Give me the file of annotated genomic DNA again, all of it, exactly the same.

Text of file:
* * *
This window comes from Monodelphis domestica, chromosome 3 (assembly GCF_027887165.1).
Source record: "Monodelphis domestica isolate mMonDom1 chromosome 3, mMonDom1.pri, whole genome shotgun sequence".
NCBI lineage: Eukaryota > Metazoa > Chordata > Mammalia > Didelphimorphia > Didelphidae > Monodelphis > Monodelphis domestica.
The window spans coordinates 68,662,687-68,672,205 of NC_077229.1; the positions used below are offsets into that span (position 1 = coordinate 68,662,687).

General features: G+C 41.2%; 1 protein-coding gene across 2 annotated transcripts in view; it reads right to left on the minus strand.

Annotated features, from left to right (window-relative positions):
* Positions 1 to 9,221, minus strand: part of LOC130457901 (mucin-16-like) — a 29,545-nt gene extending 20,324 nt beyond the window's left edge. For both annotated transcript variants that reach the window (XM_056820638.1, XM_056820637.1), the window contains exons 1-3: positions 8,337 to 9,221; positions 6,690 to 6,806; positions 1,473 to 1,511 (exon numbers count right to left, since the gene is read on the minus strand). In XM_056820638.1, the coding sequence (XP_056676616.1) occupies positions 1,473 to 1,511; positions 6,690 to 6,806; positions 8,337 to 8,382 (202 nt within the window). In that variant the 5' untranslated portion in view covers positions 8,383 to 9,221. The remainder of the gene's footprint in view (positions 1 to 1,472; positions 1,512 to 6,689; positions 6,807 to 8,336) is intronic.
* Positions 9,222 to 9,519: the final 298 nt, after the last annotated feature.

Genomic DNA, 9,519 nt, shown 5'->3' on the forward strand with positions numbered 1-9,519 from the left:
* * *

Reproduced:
This window comes from Monodelphis domestica, chromosome 3 (assembly GCF_027887165.1).
Source record: "Monodelphis domestica isolate mMonDom1 chromosome 3, mMonDom1.pri, whole genome shotgun sequence".
NCBI lineage: Eukaryota > Metazoa > Chordata > Mammalia > Didelphimorphia > Didelphidae > Monodelphis > Monodelphis domestica.
The window spans coordinates 68,662,687-68,672,205 of NC_077229.1; the positions used below are offsets into that span (position 1 = coordinate 68,662,687).

General features: G+C 41.2%; 1 protein-coding gene across 2 annotated transcripts in view; it reads right to left on the minus strand.

Annotated features, from left to right (window-relative positions):
* Positions 1 to 9,221, minus strand: part of LOC130457901 (mucin-16-like) — a 29,545-nt gene extending 20,324 nt beyond the window's left edge. For both annotated transcript variants that reach the window (XM_056820638.1, XM_056820637.1), the window contains exons 1-3: positions 8,337 to 9,221; positions 6,690 to 6,806; positions 1,473 to 1,511 (exon numbers count right to left, since the gene is read on the minus strand). In XM_056820638.1, the coding sequence (XP_056676616.1) occupies positions 1,473 to 1,511; positions 6,690 to 6,806; positions 8,337 to 8,382 (202 nt within the window). In that variant the 5' untranslated portion in view covers positions 8,383 to 9,221. The remainder of the gene's footprint in view (positions 1 to 1,472; positions 1,512 to 6,689; positions 6,807 to 8,336) is intronic.
* Positions 9,222 to 9,519: the final 298 nt, after the last annotated feature.

Genomic DNA, 9,519 nt, shown 5'->3' on the forward strand with positions numbered 1-9,519 from the left: